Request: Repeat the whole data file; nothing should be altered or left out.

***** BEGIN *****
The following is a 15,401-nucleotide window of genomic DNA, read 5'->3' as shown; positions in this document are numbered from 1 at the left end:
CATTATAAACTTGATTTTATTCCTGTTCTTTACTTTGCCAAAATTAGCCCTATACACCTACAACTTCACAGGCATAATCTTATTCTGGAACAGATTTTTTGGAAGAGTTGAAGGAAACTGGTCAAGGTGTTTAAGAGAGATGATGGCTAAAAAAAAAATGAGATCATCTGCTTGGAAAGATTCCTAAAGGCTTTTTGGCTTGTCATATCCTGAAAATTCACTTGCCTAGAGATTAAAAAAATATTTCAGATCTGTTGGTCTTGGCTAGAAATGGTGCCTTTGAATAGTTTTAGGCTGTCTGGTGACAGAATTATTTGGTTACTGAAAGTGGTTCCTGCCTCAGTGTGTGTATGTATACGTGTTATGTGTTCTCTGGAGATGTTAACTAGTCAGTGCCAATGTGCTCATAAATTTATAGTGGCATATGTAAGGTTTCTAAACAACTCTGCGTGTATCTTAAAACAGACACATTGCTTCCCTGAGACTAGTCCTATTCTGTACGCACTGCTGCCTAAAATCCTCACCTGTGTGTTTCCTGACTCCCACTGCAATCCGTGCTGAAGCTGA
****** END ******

The following is a 15,401-nucleotide window of genomic DNA, read 5'->3' as shown; positions in this document are numbered from 1 at the left end:
CATTATAAACTTGATTTTATTCCTGTTCTTTACTTTGCCAAAATTAGCCCTATACACCTACAACTTCACAGGCATAATCTTATTCTGGAACAGATTTTTTGGAAGAGTTGAAGGAAACTGGTCAAGGTGTTTAAGAGAGATGATGGCTAAAAAAAAAATGAGATCATCTGCTTGGAAAGATTCCTAAAGGCTTTTTGGCTTGTCATATCCTGAAAATTCACTTGCCTAGAGATTAAAAAAATATTTCAGATCTGTTGGTCTTGGCTAGAAATGGTGCCTTTGAATAGTTTTAGGCTGTCTGGTGACAGAATTATTTGGTTACTGAAAGTGGTTCCTGCCTCAGTGTGTGTATGTATACGTGTTATGTGTTCTCTGGAGATGTTAACTAGTCAGTGCCAATGTGCTCATAAATTTATAGTGGCATATGTAAGGTTTCTAAACAACTCTGCGTGTATCTTAAAACAGACACATTGCTTCCCTGAGACTAGTCCTATTCTGTACGCACTGCTGCCTAAAATCCTCACCTGTGTGTTTCCTGACTCCCACTGCAATCCGTGCTGAAGCTGA